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Vaibhav Singh

Agenda
What

is USB? Pre-Releases Of USB History Of USB USB 3.0 Now Key Features Connector Properties Connector Types Architecture Conclusion

What is USB?

USB stands for Universal Serial Bus Provides an expandable, fast, bi-directional, low cost, hot pluggable Plug and Play serial hardware interface Allows users to connect a wide variety of peripherals to a computer and have them automatically configured and ready to use Implemented to provide a replacement for legacy ports to make the addition of peripheral devices quick and easy for the end user

Pre-Releases of USB

USB 0.7: Released in November 1994. USB 0.8: Released in December 1994. USB 0.9: Released in April 1995. USB 0.99: Released in August 1995. USB 1.0: Released in November 1995

History of USB

There have been three versions released prior to 3.0


USB 1.0 in January 1996 data rates of 1.5 Mbps up

to 12 Mbps

USB 1.1 in September 1998 first widely used version

of USB

USB 2.0 in April 2000 Major feature revision was the addition of a high speed transfer rate of 480 Mbps

USB 3.0 Now


On It

Nov 17,2008 It was Developed

is called as SUPER SPEED Technology Mode of Up to 4.8 Gbps

Transfer

Key Features

Single connector type


Replaces all different legacy connectors with one

well-defined standardized USB connector for all USB peripheral devices

Hot swappable
Devices can be safely plugged and unplugged as

needed while the computer is running (no need to reboot)

Plug and Play


OS software automatically identifies, configures, and

loads the appropriate driver when connection is made

Key Features

High performance
USB offers data transfer speeds at up to 4.8 Gbps

Expandability
Up to 127 different peripheral devices may theoretically

be connected to a single bus at one time

Bus-supplied power
USB distributes the power to all connected devices,

eliminating the need for an external power source for low power devices (flash drives, memory cards, Bluetooth)

Connector properties
Availability
Consumer

Products are expected to become available in 2010

Usability
Most connectors cannot be plugged in upside down

Durability
The standard connectors were designed to be robust

Compatibility
Two-way communication is also possible. In USB 3.0,

full-duplex communications are done when using SuperSpeed (USB 3.0) transfer

Connector Types
male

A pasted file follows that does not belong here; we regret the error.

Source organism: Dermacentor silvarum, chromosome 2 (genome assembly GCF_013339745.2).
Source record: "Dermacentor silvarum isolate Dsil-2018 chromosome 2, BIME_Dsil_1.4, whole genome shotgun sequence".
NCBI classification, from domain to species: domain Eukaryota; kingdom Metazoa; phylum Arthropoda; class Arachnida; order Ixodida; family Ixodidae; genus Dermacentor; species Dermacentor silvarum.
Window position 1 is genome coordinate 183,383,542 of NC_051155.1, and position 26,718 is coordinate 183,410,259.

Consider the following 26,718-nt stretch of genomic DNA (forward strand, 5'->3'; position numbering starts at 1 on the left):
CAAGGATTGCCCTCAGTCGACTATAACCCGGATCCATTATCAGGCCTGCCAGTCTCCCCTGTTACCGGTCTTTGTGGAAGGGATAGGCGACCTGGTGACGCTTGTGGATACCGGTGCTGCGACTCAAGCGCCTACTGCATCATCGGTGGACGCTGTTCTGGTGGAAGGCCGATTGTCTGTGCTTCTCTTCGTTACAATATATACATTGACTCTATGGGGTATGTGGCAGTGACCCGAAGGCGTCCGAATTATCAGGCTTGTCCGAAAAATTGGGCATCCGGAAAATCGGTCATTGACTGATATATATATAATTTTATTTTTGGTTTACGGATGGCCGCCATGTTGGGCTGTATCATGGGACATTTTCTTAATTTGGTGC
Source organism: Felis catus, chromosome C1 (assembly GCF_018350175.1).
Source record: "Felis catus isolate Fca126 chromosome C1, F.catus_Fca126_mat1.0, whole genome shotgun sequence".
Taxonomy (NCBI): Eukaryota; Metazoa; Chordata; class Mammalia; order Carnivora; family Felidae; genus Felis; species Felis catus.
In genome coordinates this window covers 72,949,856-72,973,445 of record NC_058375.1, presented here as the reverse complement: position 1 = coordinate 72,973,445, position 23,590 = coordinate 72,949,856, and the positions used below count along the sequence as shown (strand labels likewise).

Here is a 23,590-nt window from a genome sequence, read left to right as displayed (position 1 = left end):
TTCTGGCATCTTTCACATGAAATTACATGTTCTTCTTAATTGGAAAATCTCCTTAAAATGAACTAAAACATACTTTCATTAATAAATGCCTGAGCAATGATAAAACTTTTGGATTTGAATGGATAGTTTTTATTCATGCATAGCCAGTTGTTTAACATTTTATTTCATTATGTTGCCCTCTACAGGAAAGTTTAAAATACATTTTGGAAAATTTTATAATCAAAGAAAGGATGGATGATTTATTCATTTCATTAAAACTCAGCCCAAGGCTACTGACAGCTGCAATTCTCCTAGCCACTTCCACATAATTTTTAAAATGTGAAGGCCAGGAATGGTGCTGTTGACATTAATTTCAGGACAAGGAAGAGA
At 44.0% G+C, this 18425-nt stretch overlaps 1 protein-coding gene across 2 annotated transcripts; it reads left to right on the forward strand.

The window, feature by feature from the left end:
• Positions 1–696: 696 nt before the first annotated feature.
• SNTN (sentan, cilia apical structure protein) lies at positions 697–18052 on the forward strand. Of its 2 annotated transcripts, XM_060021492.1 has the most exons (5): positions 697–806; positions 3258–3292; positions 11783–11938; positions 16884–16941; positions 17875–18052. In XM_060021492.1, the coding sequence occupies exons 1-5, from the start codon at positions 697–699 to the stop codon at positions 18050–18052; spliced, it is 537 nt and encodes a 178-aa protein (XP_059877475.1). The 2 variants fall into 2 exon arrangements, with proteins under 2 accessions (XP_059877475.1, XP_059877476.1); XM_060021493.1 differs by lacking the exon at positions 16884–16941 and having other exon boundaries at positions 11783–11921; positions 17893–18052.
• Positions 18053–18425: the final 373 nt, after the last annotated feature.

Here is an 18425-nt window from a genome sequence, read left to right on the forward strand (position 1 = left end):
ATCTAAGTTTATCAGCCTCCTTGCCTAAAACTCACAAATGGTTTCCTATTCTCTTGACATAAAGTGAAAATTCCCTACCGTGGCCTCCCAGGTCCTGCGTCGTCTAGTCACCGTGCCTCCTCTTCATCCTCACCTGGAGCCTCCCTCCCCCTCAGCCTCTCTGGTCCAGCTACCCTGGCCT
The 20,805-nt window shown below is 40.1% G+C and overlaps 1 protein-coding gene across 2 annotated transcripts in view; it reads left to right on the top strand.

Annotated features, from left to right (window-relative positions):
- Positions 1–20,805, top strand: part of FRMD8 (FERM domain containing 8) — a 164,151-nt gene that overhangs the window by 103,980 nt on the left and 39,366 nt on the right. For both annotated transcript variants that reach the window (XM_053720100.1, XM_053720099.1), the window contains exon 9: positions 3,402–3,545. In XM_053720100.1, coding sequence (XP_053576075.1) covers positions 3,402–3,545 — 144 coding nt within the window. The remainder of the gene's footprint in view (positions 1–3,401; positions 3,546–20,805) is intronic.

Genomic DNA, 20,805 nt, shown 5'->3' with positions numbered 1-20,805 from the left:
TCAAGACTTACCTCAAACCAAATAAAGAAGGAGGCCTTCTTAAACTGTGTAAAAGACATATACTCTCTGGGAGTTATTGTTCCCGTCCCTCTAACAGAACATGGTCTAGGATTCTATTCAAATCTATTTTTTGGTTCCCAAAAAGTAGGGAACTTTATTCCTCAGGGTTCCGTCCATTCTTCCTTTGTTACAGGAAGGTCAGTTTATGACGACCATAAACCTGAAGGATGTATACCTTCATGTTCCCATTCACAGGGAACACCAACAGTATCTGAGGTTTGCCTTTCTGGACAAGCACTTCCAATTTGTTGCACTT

micro USB

male mini USB B-type male B-type female A-type male A-type

FireWire

USB 3.0 vs. Other Standards


1394 has a maximum data transfer rate of 800 Mbps bus a a maximum data transfer rate of 3.2 Gbps

eSATA

Example:
Asus demonstrated transfer of a 25 GB HD

movie in 70 seconds using a USB 3.0 bus versus the USB 2.0 transfer time of about 4 hours

Cables
Pin Name Cable Color 1 VCC Red 2 3 4 D D+ GND White Green Black Description +5 V Data Data + Ground

Inside USB Cable

Maximum Useful Distance


USB 1.1 maximum cable length is 3 metres (9.8 ft) USB 2.0 maximum cable length is 5 metres (16 ft) USB 3.0 cable assembly may be of any length

Architecture

USB 2.0 & USB 3.0

APPLICATIONS
USB implements connections to storage devices using a set of standards called the USB mass storage device class. USB 3.0 can also support portable hard disk drives. The earlier versions of USBs were not supporting the 3.5 inch hard disk drives. These external drives usually contain a translating device that interfaces a drive of conventional technology (IDE, PATA, SATA, ATAPI, or even SCSI) to a USB port.

Why the upgrade?


Mainly

the need for faster transfer rates in devices such as hard drives, flash card readers, and DVD, Blu-ray, and HD DVD optical drives User applications demanding a higher performance connection between the PC and peripherals Need for greater energy efficiency in todays greener world

Conclusion
The Universal serial bus 3.0 is supporting a speed of about 5 Gb/sec i.e. ten times faster than the 2.0 version. So hopefully by the help of this SuperSpeed data transfer rate the USB 3.0 will be replacing many of the connecters in the future